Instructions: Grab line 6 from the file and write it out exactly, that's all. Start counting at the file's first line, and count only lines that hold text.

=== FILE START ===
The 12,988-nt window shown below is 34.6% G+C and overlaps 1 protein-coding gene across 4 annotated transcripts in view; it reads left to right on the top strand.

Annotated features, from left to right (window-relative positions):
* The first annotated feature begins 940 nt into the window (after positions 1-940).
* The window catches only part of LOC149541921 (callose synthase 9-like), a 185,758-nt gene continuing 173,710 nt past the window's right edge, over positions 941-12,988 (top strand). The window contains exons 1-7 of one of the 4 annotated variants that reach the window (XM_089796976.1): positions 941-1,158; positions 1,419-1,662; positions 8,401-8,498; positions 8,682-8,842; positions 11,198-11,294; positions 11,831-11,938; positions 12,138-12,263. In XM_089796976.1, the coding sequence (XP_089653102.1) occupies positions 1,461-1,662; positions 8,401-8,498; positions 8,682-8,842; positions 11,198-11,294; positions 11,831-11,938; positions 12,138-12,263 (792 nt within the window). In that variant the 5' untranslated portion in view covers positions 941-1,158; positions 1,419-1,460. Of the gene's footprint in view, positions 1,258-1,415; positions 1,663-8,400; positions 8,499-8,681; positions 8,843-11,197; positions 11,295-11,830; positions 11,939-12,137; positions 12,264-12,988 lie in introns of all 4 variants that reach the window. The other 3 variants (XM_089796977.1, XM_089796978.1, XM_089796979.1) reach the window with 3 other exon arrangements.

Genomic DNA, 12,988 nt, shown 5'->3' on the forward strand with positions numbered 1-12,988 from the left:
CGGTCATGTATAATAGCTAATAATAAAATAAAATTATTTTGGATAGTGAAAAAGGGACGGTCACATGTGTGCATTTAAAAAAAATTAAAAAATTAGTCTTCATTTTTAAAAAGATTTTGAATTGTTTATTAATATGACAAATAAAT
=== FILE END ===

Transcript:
CGGTCATGTATAATAGCTAATAATAAAATAAAATTATTTTGGATAGTGAAAAAGGGACGGTCACATGTGTGCATTTAAAAAAAATTAAAAAATTAGTCTTCATTTTTAAAAAGATTTTGAATTGTTTATTAATATGACAAATAAAT